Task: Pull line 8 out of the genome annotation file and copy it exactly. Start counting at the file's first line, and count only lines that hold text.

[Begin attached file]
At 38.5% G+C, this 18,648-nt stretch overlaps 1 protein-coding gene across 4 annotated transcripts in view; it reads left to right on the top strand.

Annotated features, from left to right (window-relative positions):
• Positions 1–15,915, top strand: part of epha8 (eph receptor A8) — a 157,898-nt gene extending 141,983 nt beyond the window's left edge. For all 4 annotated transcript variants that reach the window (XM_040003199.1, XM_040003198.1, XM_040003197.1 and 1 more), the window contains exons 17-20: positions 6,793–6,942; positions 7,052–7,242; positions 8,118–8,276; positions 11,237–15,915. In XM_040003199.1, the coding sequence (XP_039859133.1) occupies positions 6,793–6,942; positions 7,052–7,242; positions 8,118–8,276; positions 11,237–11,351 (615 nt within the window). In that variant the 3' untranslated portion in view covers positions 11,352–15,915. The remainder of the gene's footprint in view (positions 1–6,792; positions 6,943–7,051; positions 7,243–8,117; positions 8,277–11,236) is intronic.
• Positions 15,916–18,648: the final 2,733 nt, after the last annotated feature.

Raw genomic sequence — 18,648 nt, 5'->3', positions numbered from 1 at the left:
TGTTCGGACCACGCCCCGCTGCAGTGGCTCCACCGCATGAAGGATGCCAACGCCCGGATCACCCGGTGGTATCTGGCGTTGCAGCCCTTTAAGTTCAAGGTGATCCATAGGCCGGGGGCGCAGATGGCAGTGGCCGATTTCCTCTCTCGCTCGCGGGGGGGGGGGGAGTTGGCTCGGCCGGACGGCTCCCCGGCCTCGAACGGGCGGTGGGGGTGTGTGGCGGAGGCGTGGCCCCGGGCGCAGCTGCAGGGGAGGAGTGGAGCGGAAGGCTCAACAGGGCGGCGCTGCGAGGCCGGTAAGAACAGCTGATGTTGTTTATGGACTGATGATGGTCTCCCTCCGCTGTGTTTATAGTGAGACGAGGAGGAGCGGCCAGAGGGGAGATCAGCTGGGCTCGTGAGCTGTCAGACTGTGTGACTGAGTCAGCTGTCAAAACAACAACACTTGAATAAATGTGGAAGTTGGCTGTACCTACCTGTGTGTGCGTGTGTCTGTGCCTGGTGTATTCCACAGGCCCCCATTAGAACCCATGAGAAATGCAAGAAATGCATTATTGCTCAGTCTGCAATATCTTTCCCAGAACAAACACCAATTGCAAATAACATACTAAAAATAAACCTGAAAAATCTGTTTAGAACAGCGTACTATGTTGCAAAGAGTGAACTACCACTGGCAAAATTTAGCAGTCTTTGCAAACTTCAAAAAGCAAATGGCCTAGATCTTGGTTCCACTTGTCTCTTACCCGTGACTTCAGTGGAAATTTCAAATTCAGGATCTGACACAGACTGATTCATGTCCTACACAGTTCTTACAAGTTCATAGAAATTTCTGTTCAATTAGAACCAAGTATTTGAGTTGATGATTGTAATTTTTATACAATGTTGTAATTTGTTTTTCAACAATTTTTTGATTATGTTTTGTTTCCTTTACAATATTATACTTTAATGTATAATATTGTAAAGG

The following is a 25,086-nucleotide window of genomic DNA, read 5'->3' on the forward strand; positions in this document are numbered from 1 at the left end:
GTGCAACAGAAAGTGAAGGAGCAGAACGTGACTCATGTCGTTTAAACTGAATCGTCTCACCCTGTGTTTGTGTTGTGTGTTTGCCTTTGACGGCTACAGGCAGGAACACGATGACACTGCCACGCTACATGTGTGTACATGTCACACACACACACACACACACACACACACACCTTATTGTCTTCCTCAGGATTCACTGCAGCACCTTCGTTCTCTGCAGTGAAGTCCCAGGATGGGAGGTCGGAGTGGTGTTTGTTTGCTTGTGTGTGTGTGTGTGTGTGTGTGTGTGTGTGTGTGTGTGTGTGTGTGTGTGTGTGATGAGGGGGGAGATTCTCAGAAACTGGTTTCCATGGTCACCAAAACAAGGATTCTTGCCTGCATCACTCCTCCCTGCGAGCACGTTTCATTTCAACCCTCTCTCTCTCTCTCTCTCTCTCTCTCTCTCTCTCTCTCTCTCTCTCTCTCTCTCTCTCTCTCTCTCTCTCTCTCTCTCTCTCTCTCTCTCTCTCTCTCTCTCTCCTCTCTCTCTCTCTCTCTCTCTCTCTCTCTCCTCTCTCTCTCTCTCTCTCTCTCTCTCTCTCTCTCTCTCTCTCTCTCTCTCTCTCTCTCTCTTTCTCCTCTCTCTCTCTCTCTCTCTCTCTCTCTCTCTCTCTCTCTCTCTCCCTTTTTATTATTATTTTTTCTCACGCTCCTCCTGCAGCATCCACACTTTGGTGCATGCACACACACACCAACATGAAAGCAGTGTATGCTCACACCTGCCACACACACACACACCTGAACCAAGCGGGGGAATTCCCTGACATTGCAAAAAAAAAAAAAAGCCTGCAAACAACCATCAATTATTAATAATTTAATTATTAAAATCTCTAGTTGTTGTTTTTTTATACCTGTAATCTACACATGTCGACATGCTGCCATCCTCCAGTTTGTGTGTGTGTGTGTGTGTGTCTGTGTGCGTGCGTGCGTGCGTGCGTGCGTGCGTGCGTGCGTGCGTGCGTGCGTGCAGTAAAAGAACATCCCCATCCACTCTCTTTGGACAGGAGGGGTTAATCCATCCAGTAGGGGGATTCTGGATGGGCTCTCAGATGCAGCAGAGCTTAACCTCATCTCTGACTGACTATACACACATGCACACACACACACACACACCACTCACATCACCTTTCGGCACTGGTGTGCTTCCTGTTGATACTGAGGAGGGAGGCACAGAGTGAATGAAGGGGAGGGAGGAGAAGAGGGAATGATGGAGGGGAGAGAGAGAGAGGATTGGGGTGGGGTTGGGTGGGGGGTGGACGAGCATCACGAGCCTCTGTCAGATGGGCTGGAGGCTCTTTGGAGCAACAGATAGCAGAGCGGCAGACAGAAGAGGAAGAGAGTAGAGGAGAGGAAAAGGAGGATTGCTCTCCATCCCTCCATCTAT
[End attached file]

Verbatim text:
GTGCAACAGAAAGTGAAGGAGCAGAACGTGACTCATGTCGTTTAAACTGAATCGTCTCACCCTGTGTTTGTGTTGTGTGTTTGCCTTTGACGGCTACAGGCAGGAACACGATGACACTGCCACGCTACATGTGTGTACATGTCACACACACACACACACACACACACACACACCTTATTGTCTTCCTCAGGATTCACTGCAGCACCTTCGTTCTCTGCAGTGAAGTCCCAGGATGGGAGGTCGGAGTGGTGTTTGTTTGCTTGTGTGTGTGTGTGTGTGTGTGTGTGTGTGTGTGTGTGTGTGTGTGTGTGTGTGTGATGAGGGGGGAGATTCTCAGAAACTGGTTTCCATGGTCACCAAAACAAGGATTCTTGCCTGCATCACTCCTCCCTGCGAGCACGTTTCATTTCAACCCTCTCTCTCTCTCTCTCTCTCTCTCTCTCTCTCTCTCTCTCTCTCTCTCTCTCTCTCTCTCTCTCTCTCTCTCTCTCTCTCTCTCTCTCTCTCTCTCTCTCTCTCCTCTCTCTCTCTCTCTCTCTCTCTCTCTCTCCTCTCTCTCTCTCTCTCTCTCTCTCTCTCTCTCTCTCTCTCTCTCTCTCTCTCTCTCTCTCTTTCTCCTCTCTCTCTCTCTCTCTCTCTCTCTCTCTCTCTCTCTCTCTCTCCCTTTTTATTATTATTTTTTCTCACGCTCCTCCTGCAGCATCCACACTTTGGTGCATGCACACACACACCAACATGAAAGCAGTGTATGCTCACACCTGCCACACACACACACACCTGAACCAAGCGGGGGAATTCCCTGACATTGCAAAAAAAAAAAAAAGCCTGCAAACAACCATCAATTATTAATAATTTAATTATTAAAATCTCTAGTTGTTGTTTTTTTATACCTGTAATCTACACATGTCGACATGCTGCCATCCTCCAGTTTGTGTGTGTGTGTGTGTGTGTCTGTGTGCGTGCGTGCGTGCGTGCGTGCGTGCGTGCGTGCGTGCGTGCGTGCGTGCAGTAAAAGAACATCCCCATCCACTCTCTTTGGACAGGAGGGGTTAATCCATCCAGTAGGGGGATTCTGGATGGGCTCTCAGATGCAGCAGAGCTTAACCTCATCTCTGACTGACTATACACACATGCACACACACACACACACACCACTCACATCACCTTTCGGCACTGGTGTGCTTCCTGTTGATACTGAGGAGGGAGGCACAGAGTGAATGAAGGGGAGGGAGGAGAAGAGGGAATGATGGAGGGGAGAGAGAGAGAGGATTGGGGTGGGGTTGGGTGGGGGGTGGACGAGCATCACGAGCCTCTGTCAGATGGGCTGGAGGCTCTTTGGAGCAACAGATAGCAGAGCGGCAGACAGAAGAGGAAGAGAGTAGAGGAGAGGAAAAGGAGGATTGCTCTCCATCCCTCCATCTAT